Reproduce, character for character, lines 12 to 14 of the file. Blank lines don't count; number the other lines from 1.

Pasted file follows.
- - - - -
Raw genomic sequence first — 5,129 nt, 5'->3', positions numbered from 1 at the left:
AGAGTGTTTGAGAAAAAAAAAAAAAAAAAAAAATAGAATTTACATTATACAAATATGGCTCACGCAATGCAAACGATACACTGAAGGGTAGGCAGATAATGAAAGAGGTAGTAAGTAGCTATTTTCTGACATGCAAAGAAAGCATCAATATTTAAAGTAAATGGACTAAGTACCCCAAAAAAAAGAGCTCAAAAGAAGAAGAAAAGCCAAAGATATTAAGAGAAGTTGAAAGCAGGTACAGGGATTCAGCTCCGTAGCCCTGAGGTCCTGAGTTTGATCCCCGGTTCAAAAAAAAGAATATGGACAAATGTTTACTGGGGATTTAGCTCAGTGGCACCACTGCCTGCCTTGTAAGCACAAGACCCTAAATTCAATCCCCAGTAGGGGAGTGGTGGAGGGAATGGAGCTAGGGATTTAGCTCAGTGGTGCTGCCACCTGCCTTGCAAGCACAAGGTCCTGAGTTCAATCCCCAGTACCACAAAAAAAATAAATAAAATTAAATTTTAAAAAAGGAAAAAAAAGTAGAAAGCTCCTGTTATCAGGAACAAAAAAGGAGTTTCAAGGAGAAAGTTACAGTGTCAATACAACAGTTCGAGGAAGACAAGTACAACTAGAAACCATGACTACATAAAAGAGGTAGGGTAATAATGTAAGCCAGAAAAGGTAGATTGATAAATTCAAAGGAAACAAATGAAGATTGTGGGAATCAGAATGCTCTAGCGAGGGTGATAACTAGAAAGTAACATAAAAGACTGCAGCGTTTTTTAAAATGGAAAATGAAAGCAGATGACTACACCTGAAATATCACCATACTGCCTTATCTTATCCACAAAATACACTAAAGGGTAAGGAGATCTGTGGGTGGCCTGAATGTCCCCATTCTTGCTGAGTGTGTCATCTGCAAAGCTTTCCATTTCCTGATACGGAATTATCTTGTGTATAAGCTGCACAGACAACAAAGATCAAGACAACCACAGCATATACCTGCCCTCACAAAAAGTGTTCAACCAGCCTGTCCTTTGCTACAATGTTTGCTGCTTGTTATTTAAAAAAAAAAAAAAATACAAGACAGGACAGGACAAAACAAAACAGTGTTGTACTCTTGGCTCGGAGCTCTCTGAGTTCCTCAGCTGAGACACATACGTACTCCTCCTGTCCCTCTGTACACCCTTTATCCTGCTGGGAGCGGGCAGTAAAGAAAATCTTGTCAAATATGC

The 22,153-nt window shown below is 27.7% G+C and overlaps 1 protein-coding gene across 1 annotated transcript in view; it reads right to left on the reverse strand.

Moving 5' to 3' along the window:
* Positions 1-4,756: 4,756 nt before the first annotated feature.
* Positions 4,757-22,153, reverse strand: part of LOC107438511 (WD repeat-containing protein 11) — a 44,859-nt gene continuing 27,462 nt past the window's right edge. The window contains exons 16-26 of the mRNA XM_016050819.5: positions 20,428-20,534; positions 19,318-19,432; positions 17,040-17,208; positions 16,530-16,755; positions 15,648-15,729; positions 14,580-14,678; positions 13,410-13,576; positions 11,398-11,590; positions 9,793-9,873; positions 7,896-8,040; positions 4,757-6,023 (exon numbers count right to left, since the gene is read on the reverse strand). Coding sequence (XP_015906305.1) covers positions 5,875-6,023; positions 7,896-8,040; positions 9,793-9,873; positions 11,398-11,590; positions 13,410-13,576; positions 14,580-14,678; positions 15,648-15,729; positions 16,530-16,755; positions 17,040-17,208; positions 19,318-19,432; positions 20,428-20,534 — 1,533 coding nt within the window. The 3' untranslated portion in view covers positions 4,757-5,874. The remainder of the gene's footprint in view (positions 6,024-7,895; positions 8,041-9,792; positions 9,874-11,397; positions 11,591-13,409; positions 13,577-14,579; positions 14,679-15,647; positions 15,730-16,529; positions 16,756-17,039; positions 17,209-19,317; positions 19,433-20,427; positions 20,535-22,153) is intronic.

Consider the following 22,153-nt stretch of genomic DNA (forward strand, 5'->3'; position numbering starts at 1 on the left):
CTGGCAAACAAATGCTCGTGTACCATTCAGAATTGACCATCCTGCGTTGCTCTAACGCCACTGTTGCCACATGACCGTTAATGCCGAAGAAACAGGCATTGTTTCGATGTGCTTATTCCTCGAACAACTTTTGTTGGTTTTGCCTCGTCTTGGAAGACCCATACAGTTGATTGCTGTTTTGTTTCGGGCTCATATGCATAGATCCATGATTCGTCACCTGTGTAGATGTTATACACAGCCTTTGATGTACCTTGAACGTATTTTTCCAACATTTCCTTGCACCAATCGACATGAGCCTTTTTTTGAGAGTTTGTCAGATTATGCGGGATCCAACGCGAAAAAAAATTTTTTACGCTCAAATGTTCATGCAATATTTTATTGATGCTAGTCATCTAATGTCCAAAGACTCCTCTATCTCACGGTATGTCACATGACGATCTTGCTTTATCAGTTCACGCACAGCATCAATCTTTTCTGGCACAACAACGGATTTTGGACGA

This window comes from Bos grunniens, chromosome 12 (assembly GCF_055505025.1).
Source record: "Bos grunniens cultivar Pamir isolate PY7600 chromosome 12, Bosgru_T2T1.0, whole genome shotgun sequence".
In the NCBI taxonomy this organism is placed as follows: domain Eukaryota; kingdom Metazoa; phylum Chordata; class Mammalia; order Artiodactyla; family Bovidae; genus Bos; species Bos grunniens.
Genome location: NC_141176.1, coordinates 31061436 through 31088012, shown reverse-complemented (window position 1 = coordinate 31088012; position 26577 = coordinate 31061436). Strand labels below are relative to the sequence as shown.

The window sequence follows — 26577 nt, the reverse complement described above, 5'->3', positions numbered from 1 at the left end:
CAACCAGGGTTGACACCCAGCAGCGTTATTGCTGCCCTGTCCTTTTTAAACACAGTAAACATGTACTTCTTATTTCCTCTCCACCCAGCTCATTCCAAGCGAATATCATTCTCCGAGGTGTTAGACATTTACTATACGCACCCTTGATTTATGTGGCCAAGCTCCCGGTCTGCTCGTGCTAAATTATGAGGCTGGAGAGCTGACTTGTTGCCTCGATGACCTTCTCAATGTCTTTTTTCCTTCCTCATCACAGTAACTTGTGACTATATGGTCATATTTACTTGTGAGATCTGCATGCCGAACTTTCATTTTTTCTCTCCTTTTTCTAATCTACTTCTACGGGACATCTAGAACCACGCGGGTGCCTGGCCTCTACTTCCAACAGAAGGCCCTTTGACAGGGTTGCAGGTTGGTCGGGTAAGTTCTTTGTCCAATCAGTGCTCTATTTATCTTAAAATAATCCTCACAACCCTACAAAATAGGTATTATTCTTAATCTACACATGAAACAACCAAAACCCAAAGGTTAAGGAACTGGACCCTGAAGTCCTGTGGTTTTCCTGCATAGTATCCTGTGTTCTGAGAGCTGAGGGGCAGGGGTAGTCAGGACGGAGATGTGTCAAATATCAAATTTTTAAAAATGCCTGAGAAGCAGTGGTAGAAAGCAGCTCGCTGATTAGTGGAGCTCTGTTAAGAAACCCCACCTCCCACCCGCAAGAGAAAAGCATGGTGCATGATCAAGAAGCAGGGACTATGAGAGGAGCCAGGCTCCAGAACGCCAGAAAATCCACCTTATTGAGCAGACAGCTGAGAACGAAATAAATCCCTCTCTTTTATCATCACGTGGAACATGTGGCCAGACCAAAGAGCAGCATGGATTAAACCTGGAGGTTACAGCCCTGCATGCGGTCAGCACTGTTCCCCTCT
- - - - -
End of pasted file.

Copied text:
Genome location: NC_141176.1, coordinates 31061436 through 31088012, shown reverse-complemented (window position 1 = coordinate 31088012; position 26577 = coordinate 31061436). Strand labels below are relative to the sequence as shown.

The window sequence follows — 26577 nt, the reverse complement described above, 5'->3', positions numbered from 1 at the left end:
CAACCAGGGTTGACACCCAGCAGCGTTATTGCTGCCCTGTCCTTTTTAAACACAGTAAACATGTACTTCTTATTTCCTCTCCACCCAGCTCATTCCAAGCGAATATCATTCTCCGAGGTGTTAGACATTTACTATACGCACCCTTGATTTATGTGGCCAAGCTCCCGGTCTGCTCGTGCTAAATTATGAGGCTGGAGAGCTGACTTGTTGCCTCGATGACCTTCTCAATGTCTTTTTTCCTTCCTCATCACAGTAACTTGTGACTATATGGTCATATTTACTTGTGAGATCTGCATGCCGAACTTTCATTTTTTCTCTCCTTTTTCTAATCTACTTCTACGGGACATCTAGAACCACGCGGGTGCCTGGCCTCTACTTCCAACAGAAGGCCCTTTGACAGGGTTGCAGGTTGGTCGGGTAAGTTCTTTGTCCAATCAGTGCTCTATTTATCTTAAAATAATCCTCACAACCCTACAAAATAGGTATTATTCTTAATCTACACATGAAACAACCAAAACCCAAAGGTTAAGGAACTGGACCCTGAAGTCCTGTGGTTTTCCTGCATAGTATCCTGTGTTCTGAGAGCTGAGGGGCAGGGGTAGTCAGGACGGAGATGTGTCAAATATCAAATTTTTAAAAATGCCTGAGAAGCAGTGGTAGAAAGCAGCTCGCTGATTAGTGGAGCTCTGTTAAGAAACCCCACCTCCCACCCGCAAGAGAAAAGCATGGTGCATGATCAAGAAGCAGGGACTATGAGAGGAGCCAGGCTCCAGAACGCCAGAAAATCCACCTTATTGAGCAGACAGCTGAGAACGAAATAAATCCCTCTCTTTTATCATCACGTGGAACATGTGGCCAGACCAAAGAGCAGCATGGATTAAACCTGGAGGTTACAGCCCTGCATGCGGTCAGCACTGTTCCCCTCT